Septic Systems and Potable Water Vulnerabilities, Insurance & Planning, Coastal Infrastructure

Water Levels Series In Fall 2021, Georgian Bay Forever (GBF) and the Georgian Bay Association(GBA) hosted a webinar series: Extreme Water Levels: Impacts and Strategies. This series was a collection of webinars aimed at answering questions, providing strategies to adapt your property and your budget, and raising awareness about the extremes and variabilities that will impact the ecosystem and your family's enjoyment of your favourite place on the Bay.

There were 3 webinars. This page addresses the third webinar.

To see page summaries of the past 2 webinars - look to these links:
Water Levels: What's Happening? What's New? (Oct. 23, 2021) can be found here.
Shorelines, Docks and Shoreline Structures (Nov.13, 2021) can be found here.
Septics and Water Levels
Speakers included:

Dr. Neil Hutchinson: Hutchinson Environmental Services
Cheryl Evans: Director, Flood and Wildfire Resilience, Intact Centre on Climate Adaptation at the University of Waterloo Nicola Crawhall: Nicola’s consulting firm, Westbrook Public Affairs, led the secretariat that developed Action Plan 2030.
David Sweetnam: Executive Director of Georgian Bay Forever
Rupert Kindersley:Executive Director of the Georgian Bay Association

With Remarks by:

Elder Marilyn Capreol, Anishinaabe from Shawanaga First Nation - Founding member of the Conservation through Reconciliation Partnership Elder’s Lodge
Rolfe Jones: Executive Director and President of the Georgian Bay Association, and Adam Chamberlain, Chair of Georgian Bay Forever.
Aisha Chiandet: Water Scientist with the Severn Sound Environmental Association
There were 3 webinars. This page addresses the third webinar.

To see page summaries of the past 2 webinars - look to these links:
Water Levels: What's Happening? What's New? (Oct. 23, 2021) can be found here.
Shorelines, Docks and Shoreline Structures (Nov.13, 2021) can be found here.

COMPLETED/INFO HERE – Webinar 3: Septic Systems and Potable Water Vulnerabilities, Insurance & Planning, Coastal Infrastructure

Sat. Dec. 4, from 10 am to 12 pm.

Topics included:
    TOPIC A: Septic Systems & Potable Water. How vulnerable is your septic system? What are the options to resolve septic issues? How will potable water be affected by extreme water levels? What techniques/technologies are available to address these impacts?
    TOPIC B: Insurance. Flooding – extreme storm events – damage from wind and waves? What are the potential impacts on property insurance? What risks can be insured?
    TOPIC C: Planning and Infrastructure. Action Plan 2030 – review of key recommendations concerning support for individuals, businesses and municipal governments to address shoreline infrastructure impacts and shoreline resilience. What are the benefits of long-term planning vs executing short term solutions?

Slides can be found here.
Video. Watch the 2 hour webinar here.

Top 7 Major Takeaways from the December 4th Webinar: Shorelines, Docks & Shoreline Structure of the Extreme Water Levels series:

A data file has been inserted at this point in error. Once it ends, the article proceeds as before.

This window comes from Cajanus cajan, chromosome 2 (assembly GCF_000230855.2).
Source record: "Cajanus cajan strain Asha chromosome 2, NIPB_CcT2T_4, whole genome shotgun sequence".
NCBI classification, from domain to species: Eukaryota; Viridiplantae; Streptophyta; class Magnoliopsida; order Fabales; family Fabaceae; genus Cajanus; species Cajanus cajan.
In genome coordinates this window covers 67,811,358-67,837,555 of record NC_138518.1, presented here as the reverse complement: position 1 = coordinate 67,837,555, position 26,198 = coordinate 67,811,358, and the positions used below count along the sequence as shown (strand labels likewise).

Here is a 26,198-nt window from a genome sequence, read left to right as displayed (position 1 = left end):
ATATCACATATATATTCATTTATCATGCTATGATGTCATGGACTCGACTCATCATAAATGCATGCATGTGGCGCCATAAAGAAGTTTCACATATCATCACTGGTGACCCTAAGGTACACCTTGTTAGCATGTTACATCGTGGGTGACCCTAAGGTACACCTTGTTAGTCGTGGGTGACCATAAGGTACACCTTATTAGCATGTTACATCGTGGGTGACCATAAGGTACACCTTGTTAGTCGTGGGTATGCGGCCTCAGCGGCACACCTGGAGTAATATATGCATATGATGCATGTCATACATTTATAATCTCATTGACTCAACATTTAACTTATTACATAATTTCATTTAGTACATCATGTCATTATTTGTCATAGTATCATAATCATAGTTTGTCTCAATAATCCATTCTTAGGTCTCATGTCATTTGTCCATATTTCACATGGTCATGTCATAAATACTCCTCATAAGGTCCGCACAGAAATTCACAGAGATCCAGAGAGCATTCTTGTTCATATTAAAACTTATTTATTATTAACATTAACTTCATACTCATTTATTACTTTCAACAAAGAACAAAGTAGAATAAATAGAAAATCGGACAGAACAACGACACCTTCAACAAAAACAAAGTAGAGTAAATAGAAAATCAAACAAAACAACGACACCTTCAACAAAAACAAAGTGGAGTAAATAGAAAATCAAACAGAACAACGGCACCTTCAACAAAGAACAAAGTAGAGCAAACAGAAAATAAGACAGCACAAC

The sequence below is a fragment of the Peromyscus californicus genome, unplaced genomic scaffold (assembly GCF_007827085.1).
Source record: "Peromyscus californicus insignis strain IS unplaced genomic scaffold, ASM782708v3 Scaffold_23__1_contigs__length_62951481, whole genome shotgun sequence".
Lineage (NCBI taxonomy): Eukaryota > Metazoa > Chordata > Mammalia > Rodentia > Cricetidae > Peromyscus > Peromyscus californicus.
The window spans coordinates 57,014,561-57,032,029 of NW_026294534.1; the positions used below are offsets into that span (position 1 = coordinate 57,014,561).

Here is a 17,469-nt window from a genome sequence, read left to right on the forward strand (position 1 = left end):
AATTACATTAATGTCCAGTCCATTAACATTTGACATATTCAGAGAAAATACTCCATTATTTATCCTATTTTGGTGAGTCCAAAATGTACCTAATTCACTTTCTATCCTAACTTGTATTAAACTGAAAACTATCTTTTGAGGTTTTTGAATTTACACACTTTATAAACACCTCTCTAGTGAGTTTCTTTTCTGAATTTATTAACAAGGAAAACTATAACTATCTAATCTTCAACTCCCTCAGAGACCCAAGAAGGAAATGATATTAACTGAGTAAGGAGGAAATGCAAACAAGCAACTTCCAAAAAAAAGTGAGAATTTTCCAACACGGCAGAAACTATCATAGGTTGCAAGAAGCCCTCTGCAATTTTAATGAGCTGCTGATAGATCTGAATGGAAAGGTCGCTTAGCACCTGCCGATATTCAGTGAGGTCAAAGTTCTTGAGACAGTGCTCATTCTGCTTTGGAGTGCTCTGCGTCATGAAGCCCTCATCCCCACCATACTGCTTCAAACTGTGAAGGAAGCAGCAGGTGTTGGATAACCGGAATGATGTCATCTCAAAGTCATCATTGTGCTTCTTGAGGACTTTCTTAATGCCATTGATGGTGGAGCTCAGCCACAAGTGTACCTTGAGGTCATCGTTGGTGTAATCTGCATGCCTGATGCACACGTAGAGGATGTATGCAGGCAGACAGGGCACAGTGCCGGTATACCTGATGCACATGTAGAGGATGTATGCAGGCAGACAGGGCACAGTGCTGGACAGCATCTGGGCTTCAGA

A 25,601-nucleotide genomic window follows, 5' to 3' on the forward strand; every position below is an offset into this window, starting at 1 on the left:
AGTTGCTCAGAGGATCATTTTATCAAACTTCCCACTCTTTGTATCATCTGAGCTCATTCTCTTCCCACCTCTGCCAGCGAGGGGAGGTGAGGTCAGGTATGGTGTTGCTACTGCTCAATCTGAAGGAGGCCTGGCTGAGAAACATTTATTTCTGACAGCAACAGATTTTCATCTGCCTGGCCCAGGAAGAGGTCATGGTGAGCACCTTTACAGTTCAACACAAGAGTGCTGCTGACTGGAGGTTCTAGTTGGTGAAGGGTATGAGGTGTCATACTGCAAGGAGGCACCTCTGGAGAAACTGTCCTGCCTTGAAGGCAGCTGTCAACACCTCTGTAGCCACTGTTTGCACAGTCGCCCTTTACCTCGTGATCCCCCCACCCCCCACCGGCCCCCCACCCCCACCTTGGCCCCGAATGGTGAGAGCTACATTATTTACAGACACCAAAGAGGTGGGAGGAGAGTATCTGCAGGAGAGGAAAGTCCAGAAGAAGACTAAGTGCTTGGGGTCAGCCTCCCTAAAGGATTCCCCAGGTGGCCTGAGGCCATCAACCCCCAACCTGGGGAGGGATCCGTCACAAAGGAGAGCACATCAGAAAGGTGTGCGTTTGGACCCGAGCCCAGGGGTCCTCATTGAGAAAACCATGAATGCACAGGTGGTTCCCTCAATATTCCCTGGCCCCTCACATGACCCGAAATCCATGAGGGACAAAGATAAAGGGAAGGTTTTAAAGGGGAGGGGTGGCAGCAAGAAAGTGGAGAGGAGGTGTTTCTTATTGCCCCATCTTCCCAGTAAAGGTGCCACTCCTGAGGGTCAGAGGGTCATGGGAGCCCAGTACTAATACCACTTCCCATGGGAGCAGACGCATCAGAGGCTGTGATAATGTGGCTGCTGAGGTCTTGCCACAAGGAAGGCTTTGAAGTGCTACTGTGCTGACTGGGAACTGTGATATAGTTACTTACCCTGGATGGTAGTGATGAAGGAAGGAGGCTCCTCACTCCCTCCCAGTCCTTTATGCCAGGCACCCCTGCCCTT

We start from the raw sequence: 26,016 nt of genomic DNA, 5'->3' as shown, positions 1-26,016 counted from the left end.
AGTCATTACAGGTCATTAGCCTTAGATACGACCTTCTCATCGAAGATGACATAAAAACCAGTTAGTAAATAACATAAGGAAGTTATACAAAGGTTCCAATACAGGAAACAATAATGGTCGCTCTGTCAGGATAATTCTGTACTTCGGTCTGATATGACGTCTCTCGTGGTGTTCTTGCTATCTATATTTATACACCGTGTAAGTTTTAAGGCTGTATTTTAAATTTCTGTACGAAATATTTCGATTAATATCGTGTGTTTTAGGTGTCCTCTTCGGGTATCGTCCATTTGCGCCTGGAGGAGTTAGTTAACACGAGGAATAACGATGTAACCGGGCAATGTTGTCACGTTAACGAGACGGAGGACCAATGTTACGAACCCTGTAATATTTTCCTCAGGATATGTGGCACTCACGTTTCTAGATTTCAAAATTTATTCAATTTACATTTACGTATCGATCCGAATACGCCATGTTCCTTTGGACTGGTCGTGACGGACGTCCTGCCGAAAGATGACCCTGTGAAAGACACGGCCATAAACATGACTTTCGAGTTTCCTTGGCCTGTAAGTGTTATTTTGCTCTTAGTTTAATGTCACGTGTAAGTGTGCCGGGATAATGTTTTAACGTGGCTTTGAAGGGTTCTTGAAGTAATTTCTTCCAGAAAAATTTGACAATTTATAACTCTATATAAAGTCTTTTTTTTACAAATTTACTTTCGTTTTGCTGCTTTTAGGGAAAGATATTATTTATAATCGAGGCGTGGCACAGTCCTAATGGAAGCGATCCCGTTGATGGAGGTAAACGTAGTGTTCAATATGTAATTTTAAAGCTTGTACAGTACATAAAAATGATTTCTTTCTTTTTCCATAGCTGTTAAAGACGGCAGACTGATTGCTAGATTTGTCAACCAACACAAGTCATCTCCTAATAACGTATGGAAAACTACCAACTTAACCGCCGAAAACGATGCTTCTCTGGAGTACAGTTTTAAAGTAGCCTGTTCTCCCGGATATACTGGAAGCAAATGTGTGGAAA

Download the detailed synoposis here (15 page PDF).

1) Septic-system design and construction will need to be adapted to the rising water levels that we can already anticipate, which includes siting tile fields on high ground (and can mean moving away from gravity-fed septic systems).

2) The many water-related consequences of climate change mean that we need to: 1) avoid consuming untreated surface water; 2) plan for an increased need for water treatment (filtration and chlorination); and 3) plan for the costs of upgrades to water-treatment systems.

3) A step-by-step approach to addressing the most common water damage-related risks includes a focus in the shorter term on completing simple, low-cost maintenance and upgrade actions, and in the longer term completing more complex upgrades after evaluating options with qualified professionals, government and insurance representatives. Select a particular approach to protecting your cottage based on: a) unique flood and erosion risks; 2) severity of risk; 3) budget; and 4) insurance coverages.

4) The mindset we bring to addressing ‘flood and erosion’ is shifting towards:’ 1) management with nature in mind (i.e., using nature-based – rather than ‘hardening’ – solutions); and 2) management with community-level (rather than lot-by-lot) approaches and future conditions in mind.

5) Discuss your coverages and options with your insurance representative, ask questions about premium discounts and about building back better after a loss, and check back with your insurer periodically given the rapidly changing state of insurance for home floods, overland floods and storm surges and the limited availability of government recovery assistance after large-scale disasters.

6) Four Action Plan 2030 recommendations address support for individuals, businesses and municipal governments to address shoreline infrastructure impacts and shoreline resilience: #4) establishing and funding shoreline resiliency priority zones; #8) increasing investment in light detection and ranging (LIDAR), floodplain mapping, and monitoring/modelling data; #10) ensuring access to easily understood climate change data and information; and #12) supporting natural and green infrastructure solutions.

7) There are many benefits of long-term planning over short-term solutions, and examples of long-term planning as it pertains to crib/concrete docks, shoreline and low-elevation structures, and septic systems.
There were 3 webinars. This page addresses the third webinar.

To see page summaries of the past 2 webinars - look to these links:
Water Levels: What's Happening? What's New? (Oct. 23, 2021) can be found here.
Shorelines, Docks and Shoreline Structures (Nov.13, 2021) can be found here.